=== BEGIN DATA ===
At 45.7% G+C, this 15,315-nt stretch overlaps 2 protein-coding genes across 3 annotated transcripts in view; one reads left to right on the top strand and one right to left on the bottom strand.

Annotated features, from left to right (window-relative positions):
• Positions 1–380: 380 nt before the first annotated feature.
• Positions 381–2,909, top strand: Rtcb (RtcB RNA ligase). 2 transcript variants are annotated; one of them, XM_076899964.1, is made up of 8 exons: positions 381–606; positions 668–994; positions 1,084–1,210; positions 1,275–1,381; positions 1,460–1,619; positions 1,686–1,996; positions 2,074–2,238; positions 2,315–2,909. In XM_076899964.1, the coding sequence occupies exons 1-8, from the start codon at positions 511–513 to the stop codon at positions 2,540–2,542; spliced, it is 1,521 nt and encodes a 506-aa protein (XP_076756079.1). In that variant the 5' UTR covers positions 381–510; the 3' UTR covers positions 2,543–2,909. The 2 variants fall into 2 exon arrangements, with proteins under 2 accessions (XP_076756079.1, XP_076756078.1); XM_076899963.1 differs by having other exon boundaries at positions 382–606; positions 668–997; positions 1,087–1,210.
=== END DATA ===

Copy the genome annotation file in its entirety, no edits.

At 45.7% G+C, this 15,315-nt stretch overlaps 2 protein-coding genes across 3 annotated transcripts in view; one reads left to right on the top strand and one right to left on the bottom strand.

Annotated features, from left to right (window-relative positions):
• Positions 1–380: 380 nt before the first annotated feature.
• Positions 381–2,909, top strand: Rtcb (RtcB RNA ligase). 2 transcript variants are annotated; one of them, XM_076899964.1, is made up of 8 exons: positions 381–606; positions 668–994; positions 1,084–1,210; positions 1,275–1,381; positions 1,460–1,619; positions 1,686–1,996; positions 2,074–2,238; positions 2,315–2,909. In XM_076899964.1, the coding sequence occupies exons 1-8, from the start codon at positions 511–513 to the stop codon at positions 2,540–2,542; spliced, it is 1,521 nt and encodes a 506-aa protein (XP_076756079.1). In that variant the 5' UTR covers positions 381–510; the 3' UTR covers positions 2,543–2,909. The 2 variants fall into 2 exon arrangements, with proteins under 2 accessions (XP_076756079.1, XP_076756078.1); XM_076899963.1 differs by having other exon boundaries at positions 382–606; positions 668–997; positions 1,087–1,210.